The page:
The former Kentucky Wildcats forward had trouble staying on the court last season (33 games) due to injuries, but he can produce when called upon. Watch out for Jones, 23, who is entering his fourth NBA season and draws comparisons to David West and Lamar Odom via basketball references' Similarity Scores.
Jones has expanded his game out to the three-point line, has the luxury of being ignored by opposing defenses devoting their attention to stopping Harden and Howard, and cleans up near the rim (.691 FG% on shots from 0-3 feet). Looking for more? He swats 2.4 shots per 36 minutes at $2,489,530 for his services in 2015-16.
2014-15: 55-27, No. 5 seed
Lost 2-4 in Conference Semi Finals to the Warriors
Coach: Dave Joerger
Key Departures: Kosta Koufos (Kings)
Expectations: Marc Gasol is one of the best centers in the NBA right now. Gun to my head, I'd rank him No. 1 because of how dominant he can be on the defensive end without sacrificing anything offensively. Anthony Davis logged 94 percent of his minutes at power forward last season, so it doesn't feel right to count him, though he would be the best small-ball center in the league if New Orleans wanted to use him like that.
DeMarcus Cousins is an absolute force offensively, certainly worthy of being mentioned when talking about the top five's in the league, but he's not as efficient. DMC can be a turnover machine and doesn't provide the same defense. DeAndre Jordan can't make free throws, which we saw play out in the NBA playoffs, and offensively his game is limited to alley-oops, pick-and-roll dunks, and rim running in transition; though he does these things incredibly well. That leaves Gasol, my choice as the league's best center, the anchor of Memphis' stout defense, and one of the most unique players in the game. With him in the fold, you have to take their squad seriously.
Gasol is tasked with carrying the Grizzlies on his shoulders, alongside Mike Conley, and two other usual suspects: Zach Randolph and Tony Allen. Then there's a collection of wings looking to prove they're more than recognizable names. Jeff Green, Courtney Lee, and Matt Barnes need to produce if Memphis wants to be considered a real title contender. Longtime analytics darling Brandan Wright was the biggest off-season addition, joining second-year big man Jarnell Stokes and rookie Jarell Martin as Joerger's main options off the bench to supplement Big Spain and Z-Bo.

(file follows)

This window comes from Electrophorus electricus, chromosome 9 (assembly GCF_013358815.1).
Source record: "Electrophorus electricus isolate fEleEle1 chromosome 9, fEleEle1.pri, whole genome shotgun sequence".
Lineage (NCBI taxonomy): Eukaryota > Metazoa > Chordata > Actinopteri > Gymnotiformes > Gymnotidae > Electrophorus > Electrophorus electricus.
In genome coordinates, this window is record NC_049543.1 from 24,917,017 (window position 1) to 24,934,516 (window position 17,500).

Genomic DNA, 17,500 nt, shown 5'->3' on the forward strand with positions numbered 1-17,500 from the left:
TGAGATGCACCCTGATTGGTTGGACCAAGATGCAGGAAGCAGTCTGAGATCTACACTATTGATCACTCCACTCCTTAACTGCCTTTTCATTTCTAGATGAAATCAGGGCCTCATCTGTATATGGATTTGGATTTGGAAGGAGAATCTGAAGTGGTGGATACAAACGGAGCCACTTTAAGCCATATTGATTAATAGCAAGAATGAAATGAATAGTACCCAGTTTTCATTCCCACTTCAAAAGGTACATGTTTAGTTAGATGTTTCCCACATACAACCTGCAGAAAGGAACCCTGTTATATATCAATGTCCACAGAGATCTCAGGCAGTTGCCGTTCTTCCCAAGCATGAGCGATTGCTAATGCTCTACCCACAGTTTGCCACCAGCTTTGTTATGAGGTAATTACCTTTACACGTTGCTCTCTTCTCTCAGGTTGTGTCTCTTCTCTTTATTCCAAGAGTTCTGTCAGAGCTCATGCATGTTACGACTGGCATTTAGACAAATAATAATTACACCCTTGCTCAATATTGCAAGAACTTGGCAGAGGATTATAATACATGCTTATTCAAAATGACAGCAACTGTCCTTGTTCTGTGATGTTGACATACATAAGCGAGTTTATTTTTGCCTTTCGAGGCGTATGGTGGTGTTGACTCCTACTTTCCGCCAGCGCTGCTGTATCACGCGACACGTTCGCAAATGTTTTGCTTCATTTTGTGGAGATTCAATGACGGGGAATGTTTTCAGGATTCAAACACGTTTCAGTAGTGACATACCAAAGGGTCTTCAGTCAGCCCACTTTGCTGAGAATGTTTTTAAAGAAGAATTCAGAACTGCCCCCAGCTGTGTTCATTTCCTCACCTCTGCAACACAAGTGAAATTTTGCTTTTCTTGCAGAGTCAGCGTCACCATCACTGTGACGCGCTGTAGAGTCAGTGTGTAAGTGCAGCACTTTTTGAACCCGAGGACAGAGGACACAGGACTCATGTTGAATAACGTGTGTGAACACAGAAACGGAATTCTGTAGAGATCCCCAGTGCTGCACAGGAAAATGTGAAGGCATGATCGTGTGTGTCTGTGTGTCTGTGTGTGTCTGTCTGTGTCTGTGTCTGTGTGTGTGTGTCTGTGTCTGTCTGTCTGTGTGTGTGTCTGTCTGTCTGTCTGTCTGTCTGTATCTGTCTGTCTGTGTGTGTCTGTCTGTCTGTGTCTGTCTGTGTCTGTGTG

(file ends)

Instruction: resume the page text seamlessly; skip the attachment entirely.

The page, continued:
The biggest challenge for the Grizzlies in 2015-16 will be taking the next step with an aging core. They added Wright, who every team would love to have off the bench, but also lost Kosta Koufos to the Kings in free agency. While I personally favor Wright, it's only by a hair. So, the question becomes how much better did the Grizzlies actually get heading into the new season? Can their current group make the Western Conference Finals if everything breaks right for them? Count me as a skeptic. Conley, who will be an unrestricted free agent after the season, will need to have a career year at age 28. The same goes for Green, also an unrestricted free agent in the summer of 2016.
Joerger has them playing their signature tough, gritty style that most teams hate facing. Memphis loves to beat up the opposition in the half-court game, but the old-school approach might only take you so far in today's ever-evolving, 3-point oriented, small-ball focused game. For comparisons sake, since this happens to be a Wolves blog, Memphis plays very similarly to the Wolves on the offensive end. The main difference is fairly simple: one team can dominate defensively (Memphis posted the fourth best defensive rating last year at 102.2) and the other is a train wreck (Minnesota: 112.2).
Expect the Grizzlies to win 50 plus games again. There's no doubt they will make the playoffs. Unfortunately, the Conference Finals feels like the absolute best they can possibly do.
Don't sleep on...
If you're a devoted reader here at Canis Hoopus, or you bleed Beale Street Blue, you're not likely to be sleeping on Adams, who was an analytical phenom coming out of UCLA. If you're not, than you should know that Memphis might have a real sleeper in their second-year guard. The No. 22 pick in 2014 played only 30 games for the Grizzlies last season, logging only 248 minutes in his rookie season, and nothing about his statistical profile jumps off the screen and smacks you in the face. However, if you combine Adams' D-League and NBA three-point shooting numbers, according to chipwilliamsjr of Grizzly Bear Blues, he shot 39.7 percent from deep last season and it's officially time for Joerger to #FreeJordanAdams.